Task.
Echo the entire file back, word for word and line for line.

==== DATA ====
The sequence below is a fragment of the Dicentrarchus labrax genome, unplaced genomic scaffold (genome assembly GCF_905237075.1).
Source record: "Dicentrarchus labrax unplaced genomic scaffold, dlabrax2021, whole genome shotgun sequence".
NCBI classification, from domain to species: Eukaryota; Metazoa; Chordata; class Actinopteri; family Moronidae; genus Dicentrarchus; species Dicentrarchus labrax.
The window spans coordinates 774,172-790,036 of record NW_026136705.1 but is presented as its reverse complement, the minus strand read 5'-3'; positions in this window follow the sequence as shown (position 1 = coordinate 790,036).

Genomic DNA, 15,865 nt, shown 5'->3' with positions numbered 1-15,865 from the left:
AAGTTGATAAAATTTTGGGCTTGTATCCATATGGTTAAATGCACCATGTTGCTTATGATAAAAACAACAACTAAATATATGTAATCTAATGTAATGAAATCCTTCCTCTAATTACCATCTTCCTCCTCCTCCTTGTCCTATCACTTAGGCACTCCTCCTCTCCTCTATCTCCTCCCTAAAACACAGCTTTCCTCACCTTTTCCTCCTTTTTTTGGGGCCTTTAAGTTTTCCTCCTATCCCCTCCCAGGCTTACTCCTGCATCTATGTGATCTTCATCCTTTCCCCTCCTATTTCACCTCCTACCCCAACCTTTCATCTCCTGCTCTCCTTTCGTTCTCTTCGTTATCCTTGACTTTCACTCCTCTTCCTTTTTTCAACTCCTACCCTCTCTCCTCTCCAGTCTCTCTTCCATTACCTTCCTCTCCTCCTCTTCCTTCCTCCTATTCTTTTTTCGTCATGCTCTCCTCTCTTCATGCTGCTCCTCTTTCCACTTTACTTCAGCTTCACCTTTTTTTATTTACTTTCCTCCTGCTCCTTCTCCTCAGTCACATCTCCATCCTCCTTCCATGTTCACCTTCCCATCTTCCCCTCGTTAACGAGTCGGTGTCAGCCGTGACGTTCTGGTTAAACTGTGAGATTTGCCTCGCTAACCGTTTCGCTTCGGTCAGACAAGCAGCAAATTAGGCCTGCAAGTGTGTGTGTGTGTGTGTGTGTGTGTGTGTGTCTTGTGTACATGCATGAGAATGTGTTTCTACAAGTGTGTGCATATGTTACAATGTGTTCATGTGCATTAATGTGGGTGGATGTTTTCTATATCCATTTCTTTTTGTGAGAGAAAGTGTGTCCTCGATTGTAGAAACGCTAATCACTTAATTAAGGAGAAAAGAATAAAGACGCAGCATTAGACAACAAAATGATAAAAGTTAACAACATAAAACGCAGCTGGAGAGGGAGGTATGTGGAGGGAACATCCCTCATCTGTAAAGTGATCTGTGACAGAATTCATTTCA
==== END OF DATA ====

The sequence below is a fragment of the Dicentrarchus labrax genome, unplaced genomic scaffold (genome assembly GCF_905237075.1).
Source record: "Dicentrarchus labrax unplaced genomic scaffold, dlabrax2021, whole genome shotgun sequence".
NCBI classification, from domain to species: Eukaryota; Metazoa; Chordata; class Actinopteri; family Moronidae; genus Dicentrarchus; species Dicentrarchus labrax.
The window spans coordinates 774,172-790,036 of record NW_026136705.1 but is presented as its reverse complement, the minus strand read 5'-3'; positions in this window follow the sequence as shown (position 1 = coordinate 790,036).

Genomic DNA, 15,865 nt, shown 5'->3' with positions numbered 1-15,865 from the left:
AAGTTGATAAAATTTTGGGCTTGTATCCATATGGTTAAATGCACCATGTTGCTTATGATAAAAACAACAACTAAATATATGTAATCTAATGTAATGAAATCCTTCCTCTAATTACCATCTTCCTCCTCCTCCTTGTCCTATCACTTAGGCACTCCTCCTCTCCTCTATCTCCTCCCTAAAACACAGCTTTCCTCACCTTTTCCTCCTTTTTTTGGGGCCTTTAAGTTTTCCTCCTATCCCCTCCCAGGCTTACTCCTGCATCTATGTGATCTTCATCCTTTCCCCTCCTATTTCACCTCCTACCCCAACCTTTCATCTCCTGCTCTCCTTTCGTTCTCTTCGTTATCCTTGACTTTCACTCCTCTTCCTTTTTTCAACTCCTACCCTCTCTCCTCTCCAGTCTCTCTTCCATTACCTTCCTCTCCTCCTCTTCCTTCCTCCTATTCTTTTTTCGTCATGCTCTCCTCTCTTCATGCTGCTCCTCTTTCCACTTTACTTCAGCTTCACCTTTTTTTATTTACTTTCCTCCTGCTCCTTCTCCTCAGTCACATCTCCATCCTCCTTCCATGTTCACCTTCCCATCTTCCCCTCGTTAACGAGTCGGTGTCAGCCGTGACGTTCTGGTTAAACTGTGAGATTTGCCTCGCTAACCGTTTCGCTTCGGTCAGACAAGCAGCAAATTAGGCCTGCAAGTGTGTGTGTGTGTGTGTGTGTGTGTGTGTGTCTTGTGTACATGCATGAGAATGTGTTTCTACAAGTGTGTGCATATGTTACAATGTGTTCATGTGCATTAATGTGGGTGGATGTTTTCTATATCCATTTCTTTTTGTGAGAGAAAGTGTGTCCTCGATTGTAGAAACGCTAATCACTTAATTAAGGAGAAAAGAATAAAGACGCAGCATTAGACAACAAAATGATAAAAGTTAACAACATAAAACGCAGCTGGAGAGGGAGGTATGTGGAGGGAACATCCCTCATCTGTAAAGTGATCTGTGACAGAATTCATTTCA